ERB in Focus
COLLECTING EDGAR RICE BURROUGHS: HARDBACK FIRST EDITIONS
Copyright © 2000
If you are a collector by nature, then you collect the things you love. You might buy Burroughs books simply because you love to read the stories. But, some of us want more. One focus is on collecting hardback books, and the most desirable Burroughs hardbacks are the first editions. They almost always have more interior illustrations than the reprints, and are published using higher quality paper. As with all book collectors, the condition of the book is critical to its value. There is a saying among rare book collectors: "Condition isn't just important; it is everything!" So, if you want to build a collection of first editions in poor condition, it can be done rather inexpensively. However, the value of the poor condition firsts will most likely not appreciate in value over the years the way a really good first edition will.
If you are contemplating building a hardback first edition collection, you need to know how to tell the first editions from the reprints. Sometimes this is a tricky proposition. Most of the first edition publishers also published reprints and their reprints are not often marked "Second printing" or something similar. The first edition status might be determined by the font used on the bottom of the copyright page ("Tarzan of the Apes"), or determined by the absence of a dedication page ("The Son of Tarzan"). Sometimes it is the color of the cloth cover that separates the first from the reprints. Every now and then, the actual weight of paper changes and a first edition might be thicker (or thinner) than the reprint from the same publishing house ("Thuvia, Maid of Mars").
What's a poor collector to do to keep from paying high prices for books that are not really firsts? The solution? Buy a good bibliography! The classic bibliography is the one published in 1965 by Henry Hardy Heins: "A Golden Anniversary Bibliography of Edgar Rice Burroughs" (published by Donald M. Grant). The book has been out of print for many decades, and commands rather high prices on the rare book market. Another bibliography is regularly published by Jim Bergen, who combines book descriptions with estimates of the values of the books. Some times the Bergen values are much too high, and sometimes a bit too low. Finally, an updated bibliography written by Robert Zeuschner was published by McFarland in 1996, with an incredibly long title: Edgar Rice Burroughs: The Exhaustive Scholar's and Collector's Descriptive Bibliography.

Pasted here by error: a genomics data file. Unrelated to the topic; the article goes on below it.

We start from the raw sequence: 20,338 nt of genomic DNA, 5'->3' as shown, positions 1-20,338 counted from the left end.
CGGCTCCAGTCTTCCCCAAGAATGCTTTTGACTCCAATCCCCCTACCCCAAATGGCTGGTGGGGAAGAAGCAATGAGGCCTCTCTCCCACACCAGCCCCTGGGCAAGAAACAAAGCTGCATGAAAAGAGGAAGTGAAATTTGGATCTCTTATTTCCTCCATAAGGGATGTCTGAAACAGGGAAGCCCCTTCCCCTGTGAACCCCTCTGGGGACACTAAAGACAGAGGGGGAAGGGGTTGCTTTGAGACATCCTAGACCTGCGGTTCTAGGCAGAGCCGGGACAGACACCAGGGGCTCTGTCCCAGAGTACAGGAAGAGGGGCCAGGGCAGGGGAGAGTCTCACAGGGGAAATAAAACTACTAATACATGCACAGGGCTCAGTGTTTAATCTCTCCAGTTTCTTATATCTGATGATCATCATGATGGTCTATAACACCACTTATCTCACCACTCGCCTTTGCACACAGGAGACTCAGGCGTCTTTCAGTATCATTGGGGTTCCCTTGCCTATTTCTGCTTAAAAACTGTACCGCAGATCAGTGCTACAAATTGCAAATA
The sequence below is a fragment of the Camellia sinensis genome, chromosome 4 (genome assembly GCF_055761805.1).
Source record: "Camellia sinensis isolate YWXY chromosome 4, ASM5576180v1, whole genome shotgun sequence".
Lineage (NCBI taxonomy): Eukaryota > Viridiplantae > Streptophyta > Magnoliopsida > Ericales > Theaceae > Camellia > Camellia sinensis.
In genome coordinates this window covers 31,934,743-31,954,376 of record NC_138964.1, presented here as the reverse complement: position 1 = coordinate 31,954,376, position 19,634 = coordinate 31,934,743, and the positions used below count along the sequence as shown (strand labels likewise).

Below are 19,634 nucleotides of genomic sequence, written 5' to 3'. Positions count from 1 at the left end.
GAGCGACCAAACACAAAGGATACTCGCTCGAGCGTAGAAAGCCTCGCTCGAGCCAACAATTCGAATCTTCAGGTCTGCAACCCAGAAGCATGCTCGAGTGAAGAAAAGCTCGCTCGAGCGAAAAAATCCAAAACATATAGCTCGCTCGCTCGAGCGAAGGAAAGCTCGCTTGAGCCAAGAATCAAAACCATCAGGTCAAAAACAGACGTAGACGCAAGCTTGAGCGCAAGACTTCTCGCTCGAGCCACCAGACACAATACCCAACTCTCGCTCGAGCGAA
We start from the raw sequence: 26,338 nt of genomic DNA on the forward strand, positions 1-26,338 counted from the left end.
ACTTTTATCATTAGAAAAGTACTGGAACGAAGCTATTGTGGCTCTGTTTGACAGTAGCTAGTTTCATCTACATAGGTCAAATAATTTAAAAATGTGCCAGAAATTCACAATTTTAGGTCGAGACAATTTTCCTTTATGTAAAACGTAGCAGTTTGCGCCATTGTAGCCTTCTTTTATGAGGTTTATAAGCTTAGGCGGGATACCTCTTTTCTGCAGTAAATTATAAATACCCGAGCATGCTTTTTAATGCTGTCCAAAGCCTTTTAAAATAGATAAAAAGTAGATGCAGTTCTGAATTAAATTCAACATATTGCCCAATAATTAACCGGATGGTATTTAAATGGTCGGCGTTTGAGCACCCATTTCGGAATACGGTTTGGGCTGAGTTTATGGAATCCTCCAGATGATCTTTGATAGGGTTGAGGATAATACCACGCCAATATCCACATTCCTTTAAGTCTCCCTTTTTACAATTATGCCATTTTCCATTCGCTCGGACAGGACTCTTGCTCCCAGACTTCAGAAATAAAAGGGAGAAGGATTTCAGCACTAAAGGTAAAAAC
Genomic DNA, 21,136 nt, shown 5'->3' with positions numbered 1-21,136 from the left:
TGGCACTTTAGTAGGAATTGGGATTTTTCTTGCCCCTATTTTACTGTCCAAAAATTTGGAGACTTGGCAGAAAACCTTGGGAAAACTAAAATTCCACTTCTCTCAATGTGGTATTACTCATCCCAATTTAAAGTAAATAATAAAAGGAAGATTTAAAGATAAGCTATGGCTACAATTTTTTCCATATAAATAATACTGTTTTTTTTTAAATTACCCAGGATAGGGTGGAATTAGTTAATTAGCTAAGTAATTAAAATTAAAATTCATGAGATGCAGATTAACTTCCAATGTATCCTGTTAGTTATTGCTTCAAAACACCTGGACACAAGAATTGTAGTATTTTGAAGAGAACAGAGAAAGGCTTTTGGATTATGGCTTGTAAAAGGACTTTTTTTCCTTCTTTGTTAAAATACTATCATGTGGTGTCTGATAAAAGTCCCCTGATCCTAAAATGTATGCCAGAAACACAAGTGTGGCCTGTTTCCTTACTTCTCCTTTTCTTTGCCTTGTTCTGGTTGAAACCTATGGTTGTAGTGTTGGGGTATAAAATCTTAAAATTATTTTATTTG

Although the following remarks will not replace the need for a good quality bibliography, they may help the beginning Burroughs collector who is interested in hardback first editions.
The primary first edition publishers are A. C. McClurg, and ERB, Inc. But there are several others. Here is a brief summary of the main points.
There are twenty-nine first editions pubished by A. C. McClurg from 1914 to 1929. These are the most desirable of all the first editions in terms of collectibility and value. Then Macaulay published "The Girl From Hollywood" (in at least seven reprintings as well). From 1929 to 1931 Metropolitan Books published two Tarzan books and "Tanar of Pellucidar" and "A Fighting Man of Mars." All Metropolitan books are first editions. Volland published the first edition of "The Tarzan Twins" (and at least seven reprintings, all clearly marked). Then ERB undertook to publish his own books. There are twenty-three first editions from ERB, Inc. published between 1931 and 1948, and then "I Am A Barbarian" was published in 1967, so there are twenty four firsts from ERB, Inc. Not all ERB, Inc. first editions are clearly marked "First Edition," but most are. ERB, Inc. also republished the titles twice more. In the 1960s "Burroughs Boom," Canaveral published four first editions, plus a reprinting of "Tarzan and the Tarzan Twins" which is also marked "First Edition" -- but actually this just combined two prior first editions, the Volland story and its sequel published as a Big Big Book by Whitman.
Bradford M. Day published "Beyond Thirty and the Man Eater" in 1957 (each one of these is a first edition and is so marked). Finally, Donald M. Grant published "Marcia of the Doorstep" and "You Lucky Girl!" in 1999.
Of all the first editions, the most expensive are likely to be a first of "Tarzan of the Apes" and "A Princess of Mars," not only because ERB collectors value these books, but because other non-ERB collectors value each book as well. "Tarzan of the Apes" is one of the cornerstones of any fine American fiction collection, and "A Princess of Mars" is the basis for any quality science-fiction collection. If you can find either of these in a very good condition original dust jacket, you have a genuine treasure!